D. Dowd Muska


Throwing Amtrak Under the Bus

July 19, 2012

Joseph P. Schwieterman knows how to spot a trend.

As director of DePaul University’s Chaddick Institute for Metropolitan Development, the professor has spent the past few years documenting a phenomenon that no one predicted: The revival of intercity buses.

Megabus, BoltBus, and other scrappy start-ups have changed the way millions of Americans move around. Last year, the Cato Institute’s Randal O’Toole explained the companies’ innovative strategy: “Under the old model, bus companies maintained stations on expensive downtown real estate, complete with ticket agents, waiting rooms, and baggage handlers. Under the new model, tickets are mostly sold over the Internet, buses pick up and drop off passengers at a curbside, and drivers handle the baggage.”

Internet access is offered by the new carriers, which helps explains why 48 percent of their customers are between the ages of 18 and 25. Another advantage: Nonstop travel. Older bus lines (Greyhound, Trailways, Peter Pan) often make stops between destinations. “Curbside” providers prefer speed -- they establish hubs and radiate routes outward. Megabus’s Pittsburgh service, for example, offers direct passage to Columbus, Ann Arbor, Morgantown, Akron, Cleveland, New York City, Philadelphia, State College, Harrisburg, Frederick, and Washington, D.C.

Schwieterman found that in 2011, “intercity bus operations grew by 7.1 percent … illustrating that an upturn has occurred in a sector that was already experiencing brisk growth at the end of [2010].” There’s a revolution afoot, the professor believes: “The growth of the intercity bus network … reflects a continued change in the dynamics of American transportation that began [in 2006.] The level of investments in new routes seems remarkable when juxtaposed with the modest changes in passenger-carrying capacity of other modes. Arguably, the explosive growth of curbside service has been the most significant change in downtown-oriented long-distance travel in more than a half-century.”

Gadzooks -- riding the bus is cool again. That prompts a question: Why does Amtrak still exist?

The National Rail Passenger Corporation, which began its 42nd year on May 1st, is as insolvent as ever. In fiscal 2011, which ended on October 1, the railroad raised $2.7 billion in revenue -- a figure that included subsidies from state governments. Amtrak spent almost $4 billion, leading to a net loss of $1.3 billion. In the four decades of its shoddy, spendthrift existence, it has soaked up $40 billion in forced taxpayer generosity.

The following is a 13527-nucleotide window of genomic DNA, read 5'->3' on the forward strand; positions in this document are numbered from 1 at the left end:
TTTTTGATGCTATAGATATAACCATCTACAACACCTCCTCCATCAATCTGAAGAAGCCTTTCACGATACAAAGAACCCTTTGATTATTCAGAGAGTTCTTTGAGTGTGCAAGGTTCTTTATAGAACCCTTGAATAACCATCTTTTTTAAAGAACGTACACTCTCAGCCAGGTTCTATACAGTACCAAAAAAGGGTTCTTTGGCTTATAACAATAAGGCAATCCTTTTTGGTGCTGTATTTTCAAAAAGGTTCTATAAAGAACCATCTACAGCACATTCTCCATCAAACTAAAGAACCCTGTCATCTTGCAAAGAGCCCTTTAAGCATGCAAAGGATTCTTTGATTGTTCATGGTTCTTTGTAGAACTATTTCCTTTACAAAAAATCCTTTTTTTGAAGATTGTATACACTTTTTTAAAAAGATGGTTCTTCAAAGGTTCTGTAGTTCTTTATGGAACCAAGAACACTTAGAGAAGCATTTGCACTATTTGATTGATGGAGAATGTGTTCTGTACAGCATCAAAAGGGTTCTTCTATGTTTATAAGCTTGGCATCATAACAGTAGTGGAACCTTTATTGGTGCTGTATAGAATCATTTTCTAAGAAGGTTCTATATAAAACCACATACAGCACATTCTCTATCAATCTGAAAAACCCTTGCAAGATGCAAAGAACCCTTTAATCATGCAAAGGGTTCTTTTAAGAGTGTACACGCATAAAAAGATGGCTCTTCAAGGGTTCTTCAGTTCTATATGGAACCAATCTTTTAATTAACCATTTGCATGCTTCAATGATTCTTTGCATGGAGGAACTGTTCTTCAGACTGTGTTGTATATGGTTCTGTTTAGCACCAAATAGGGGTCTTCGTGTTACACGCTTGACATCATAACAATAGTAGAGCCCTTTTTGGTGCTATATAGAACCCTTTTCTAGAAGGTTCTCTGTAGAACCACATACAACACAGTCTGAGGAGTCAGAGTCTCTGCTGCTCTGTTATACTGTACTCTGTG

O’Toole’s invaluable book Gridlock: Why We’re Stuck in Traffic and What to Do About It crunched the data on highways, airlines, and rail. Road subsidies amounted to a paltry 0.6¢ per passenger mile, and flying wasn’t far behind, at 1.3¢. Amtrak, with its overly generous union contracts, bloated bureaucracy, and unwillingness to economize, dunned taxpayers for an appalling 28.6¢ per passenger mile.

Apologists claim that Amtrak is an important component of the nation’s transportation infrastructure, and thus heavy subsidies are warranted. (If anything, Washington’s too stingy!) The numbers indicate otherwise.

In its latest annual report, Amtrak boasts that last year, it “set a new ridership record, carrying nearly 30.2 million passengers.” Sounds like a lot of bodies -- but examine the alternatives. All by its lonesome, Hartsfield–Jackson Atlanta International Airport processed 82.6 million domestic fliers in 2011. Motorcoach journeys of all kinds -- charter, scheduled, sightseeing, etc. -- annually carry hundreds of millions of trip-takers.

The bulk of Amtrak’s “business” is along the population-dense Northeast Corridor (NEC) and in short-haul routes “in California and the Pacific Northwest,” as well as “the Chicago Union Station hub in the Midwest,” and “extensions of Northeast Regional trains continuing outside [the] NEC.” The long-distance trains so beloved by nostalgists attracted just 14.9 percent of customers in 2011. If Amtrak’s coast-to-coast runs disappeared, aerophobes and tourists would suffer. Most rail riders would simply use a different conveyance to reach their destinations.

Schwieterman’s statistics, and frequent press coverage, reveal that buses as a replacement for rail isn’t wishful thinking. Options continue to proliferate. In May, Megabus announced plans to expand into Texas and California. BoltBus now offers service between Portland and Vancouver. The Seattle Times’s travel writer compared the company to Amtrak. “[W]hen it comes to overall 21st-century convenience,” she concluded, “BoltBus is the winner.”

Mitt Romney has pledged that if elected, he’ll get Amtrak off the dole. It’s probably another empty gesture -- GOP fedpols promise budget cuts, but rarely deliver. But in light of the rebirth of intercity buses, President Romney will have more than enough ammunition to fire at America’s Soviet-style railroad. Not only is Amtrak unaffordable, but something better has come along.

D. Dowd Muska (www.dowdmuska.com) writes about government, economics, and technology. Follow him on Twitter @dowdmuska.

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